Today you’re going to see some of the best sights that this beautiful harbour city has to offer as you weave your way through the city streets and beautiful eastern and northern suburbs. Your Driver Guide will provide expert commentary as you travel past famous suburbs, each with its own unique streetscape and intriguing history.
On the lower North Shore is the picturesque Milsons Point. One of Sydney’s more affluent suburbs, the streets are lined with beautiful homes, churches and schools, many built in the late 1800s. With its incredible views of the harbour and Opera House, and an abundance of leading restaurants, cafés and boutique shops, Milsons Point is a popular destination for both locals and visitors.
Arabanoo Lookout offers views out to North and South Head and over the Pacific Ocean. It’s just breathtaking, particularly if the whales drop by for a visit. It is named in honour of Arabanoo, the first Aboriginal man to live among the European settlers.
Time to feel the sand between your toes. With its relaxed, outdoor lifestyle, Manly is a great place to take some time out to wander along the golden sandy beaches that stretch from Queenscliff up to the North Steyne Beach to Manly Beach. You might also like to take in some of the local sights and treat yourself to morning tea in one of the many cafés (own expense).
Situated at the very base of the Harbour Bridge, the Rocks is a lively and popular spot brimming with boutique stores, art galleries and world-class restaurants. Long ago the area was home to the indigenous Gadigal people. European settlers claimed the land in 1788 and the colour and character of their lifestyle can be felt as you wander through the historic buildings.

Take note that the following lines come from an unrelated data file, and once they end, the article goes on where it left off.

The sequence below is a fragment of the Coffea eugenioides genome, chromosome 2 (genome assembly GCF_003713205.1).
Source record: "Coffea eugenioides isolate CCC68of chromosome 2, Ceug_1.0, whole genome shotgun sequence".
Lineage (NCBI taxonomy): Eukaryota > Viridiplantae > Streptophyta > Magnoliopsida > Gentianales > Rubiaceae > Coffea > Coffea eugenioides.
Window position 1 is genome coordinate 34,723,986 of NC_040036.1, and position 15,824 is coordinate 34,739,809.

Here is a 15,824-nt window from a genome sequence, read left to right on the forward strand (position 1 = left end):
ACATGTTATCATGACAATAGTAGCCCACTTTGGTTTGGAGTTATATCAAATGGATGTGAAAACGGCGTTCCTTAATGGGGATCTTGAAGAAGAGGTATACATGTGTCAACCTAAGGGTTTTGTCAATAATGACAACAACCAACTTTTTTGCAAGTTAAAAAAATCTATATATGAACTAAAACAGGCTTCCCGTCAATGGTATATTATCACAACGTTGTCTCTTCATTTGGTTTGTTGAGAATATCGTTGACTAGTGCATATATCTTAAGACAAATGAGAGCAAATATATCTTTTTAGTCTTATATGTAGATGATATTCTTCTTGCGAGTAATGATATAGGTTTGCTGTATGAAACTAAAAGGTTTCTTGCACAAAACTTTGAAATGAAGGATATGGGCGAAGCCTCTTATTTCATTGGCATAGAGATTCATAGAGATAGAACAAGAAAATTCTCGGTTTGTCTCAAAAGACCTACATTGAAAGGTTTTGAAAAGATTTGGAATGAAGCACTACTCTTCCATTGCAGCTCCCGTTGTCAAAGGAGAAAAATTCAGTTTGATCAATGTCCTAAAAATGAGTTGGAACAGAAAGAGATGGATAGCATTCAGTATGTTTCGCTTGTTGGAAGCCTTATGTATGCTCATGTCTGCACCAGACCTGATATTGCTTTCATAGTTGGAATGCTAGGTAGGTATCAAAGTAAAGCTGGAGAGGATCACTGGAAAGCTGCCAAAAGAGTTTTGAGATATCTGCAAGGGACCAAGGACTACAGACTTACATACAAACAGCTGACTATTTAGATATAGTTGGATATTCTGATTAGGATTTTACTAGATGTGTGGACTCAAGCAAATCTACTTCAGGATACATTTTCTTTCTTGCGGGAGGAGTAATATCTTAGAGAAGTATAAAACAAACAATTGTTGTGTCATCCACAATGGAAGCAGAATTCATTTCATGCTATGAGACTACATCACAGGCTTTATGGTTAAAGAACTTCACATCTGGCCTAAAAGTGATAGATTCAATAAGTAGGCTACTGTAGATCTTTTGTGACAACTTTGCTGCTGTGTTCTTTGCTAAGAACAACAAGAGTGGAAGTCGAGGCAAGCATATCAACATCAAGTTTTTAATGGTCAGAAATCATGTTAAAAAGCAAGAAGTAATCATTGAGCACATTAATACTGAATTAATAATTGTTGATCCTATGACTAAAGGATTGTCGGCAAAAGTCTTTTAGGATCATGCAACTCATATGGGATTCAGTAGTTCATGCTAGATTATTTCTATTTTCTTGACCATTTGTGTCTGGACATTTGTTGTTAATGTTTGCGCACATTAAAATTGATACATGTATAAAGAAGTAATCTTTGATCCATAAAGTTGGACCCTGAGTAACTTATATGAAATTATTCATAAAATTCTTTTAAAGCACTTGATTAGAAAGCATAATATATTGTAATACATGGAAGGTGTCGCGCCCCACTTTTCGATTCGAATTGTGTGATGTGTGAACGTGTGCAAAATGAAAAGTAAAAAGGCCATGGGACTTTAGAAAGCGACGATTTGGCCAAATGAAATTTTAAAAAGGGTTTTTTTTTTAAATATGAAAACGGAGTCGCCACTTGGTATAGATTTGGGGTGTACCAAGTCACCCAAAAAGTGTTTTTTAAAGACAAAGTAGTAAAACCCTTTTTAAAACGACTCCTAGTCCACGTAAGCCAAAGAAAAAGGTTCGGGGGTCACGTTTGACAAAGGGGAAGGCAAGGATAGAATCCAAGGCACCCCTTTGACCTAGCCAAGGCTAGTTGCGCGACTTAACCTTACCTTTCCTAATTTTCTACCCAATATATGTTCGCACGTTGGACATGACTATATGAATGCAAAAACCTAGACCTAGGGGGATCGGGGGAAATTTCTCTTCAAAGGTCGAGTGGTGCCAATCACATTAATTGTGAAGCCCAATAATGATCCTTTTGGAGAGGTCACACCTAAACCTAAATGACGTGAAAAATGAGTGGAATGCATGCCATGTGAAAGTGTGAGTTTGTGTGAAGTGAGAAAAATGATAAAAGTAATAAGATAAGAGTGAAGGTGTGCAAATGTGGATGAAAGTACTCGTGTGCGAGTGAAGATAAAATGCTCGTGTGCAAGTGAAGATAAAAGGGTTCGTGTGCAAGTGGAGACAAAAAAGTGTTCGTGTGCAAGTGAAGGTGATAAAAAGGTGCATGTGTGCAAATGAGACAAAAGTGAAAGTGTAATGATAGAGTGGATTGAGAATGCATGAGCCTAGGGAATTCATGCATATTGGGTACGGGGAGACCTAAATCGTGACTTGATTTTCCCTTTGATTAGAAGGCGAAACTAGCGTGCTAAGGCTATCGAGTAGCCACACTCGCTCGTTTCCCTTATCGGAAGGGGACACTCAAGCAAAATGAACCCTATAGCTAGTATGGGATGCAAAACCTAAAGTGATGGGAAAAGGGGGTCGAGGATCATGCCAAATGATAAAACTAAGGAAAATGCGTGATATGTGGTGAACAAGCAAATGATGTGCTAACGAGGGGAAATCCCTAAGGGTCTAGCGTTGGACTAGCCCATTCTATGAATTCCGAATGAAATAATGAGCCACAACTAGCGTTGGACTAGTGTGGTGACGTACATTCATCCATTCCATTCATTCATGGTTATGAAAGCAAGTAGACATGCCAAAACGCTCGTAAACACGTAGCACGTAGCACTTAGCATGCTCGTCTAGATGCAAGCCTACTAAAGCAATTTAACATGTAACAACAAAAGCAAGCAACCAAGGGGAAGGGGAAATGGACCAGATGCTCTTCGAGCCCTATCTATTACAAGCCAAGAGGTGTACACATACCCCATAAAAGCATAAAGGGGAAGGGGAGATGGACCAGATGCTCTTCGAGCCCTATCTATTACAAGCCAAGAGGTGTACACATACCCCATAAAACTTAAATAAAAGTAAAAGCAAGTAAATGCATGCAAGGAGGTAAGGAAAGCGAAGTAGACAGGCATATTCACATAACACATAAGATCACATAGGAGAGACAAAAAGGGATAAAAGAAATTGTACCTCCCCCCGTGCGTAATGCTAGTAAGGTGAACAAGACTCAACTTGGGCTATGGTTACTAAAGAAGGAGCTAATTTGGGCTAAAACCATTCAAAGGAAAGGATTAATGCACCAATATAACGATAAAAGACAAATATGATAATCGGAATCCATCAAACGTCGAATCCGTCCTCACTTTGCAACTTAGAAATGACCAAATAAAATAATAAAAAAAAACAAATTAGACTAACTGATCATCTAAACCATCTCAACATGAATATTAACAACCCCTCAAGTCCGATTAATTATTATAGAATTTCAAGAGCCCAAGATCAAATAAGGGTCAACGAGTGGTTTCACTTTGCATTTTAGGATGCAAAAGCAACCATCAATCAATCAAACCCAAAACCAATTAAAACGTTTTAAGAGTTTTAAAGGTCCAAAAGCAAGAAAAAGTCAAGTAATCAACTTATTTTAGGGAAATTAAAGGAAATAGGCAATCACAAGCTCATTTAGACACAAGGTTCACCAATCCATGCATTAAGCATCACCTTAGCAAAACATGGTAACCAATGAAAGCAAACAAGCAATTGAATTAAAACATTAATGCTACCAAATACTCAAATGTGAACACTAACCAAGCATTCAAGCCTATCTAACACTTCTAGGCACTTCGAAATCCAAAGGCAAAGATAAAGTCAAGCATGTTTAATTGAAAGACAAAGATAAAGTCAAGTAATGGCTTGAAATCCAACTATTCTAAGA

From the Rocks you’ll get a stunning view of the Sydney Harbour Bridge, the largest steel arch bridge in the world. Its arch based design has led to the Bridge being known to locals as ‘the Coathanger’. Designed in 1924 to connect the northern and southern shores of this growing city, the Harbour Bridge opened in 1932 and is one of the city’s most well known and photographed icons.
Travel through Chinatown, right in the heart of Sydney. This area captures the excitement of Asian street life with its bustling restaurants, noodle bars, bargain shopping and Asian supermarkets. Its bright streetscape and lively atmosphere will make you feel as if you are in the heart of Shanghai.
Mrs. Macquarie’s Chair
Mrs. Macquarie’s Chair sits high on the peninsula known as Mrs. Macquarie’s Point. The chair itself is an exposed sandstone rock that was hand carved into a bench by convicts in 1810. It is said that Mrs. Macquarie, the wife of the then NSW Governor, was known to visit the area to take in the views. You must have your camera with you as the panoramic views over the harbour are stunning.
Again, have your camera ready. You’re now heading to the entrance of Sydney Harbour, known as the Gap. A dramatic ocean cliff on the eastern coast of Sydney, the Gap will give you breathtaking views of the New South Wales coastline.
Australians are renowned for their relaxed and outdoor lifestyle and Bondi Beach is a prime example of this. One of the most famous beaches in the World, it is a captivating location brimming with lifeguards, surfers and tanned beach-goers. You can wander along the shoreline and dip your toes into the cool ocean or treat yourself to afternoon tea (own expense) from one of the many cosmopolitan cafés and restaurants.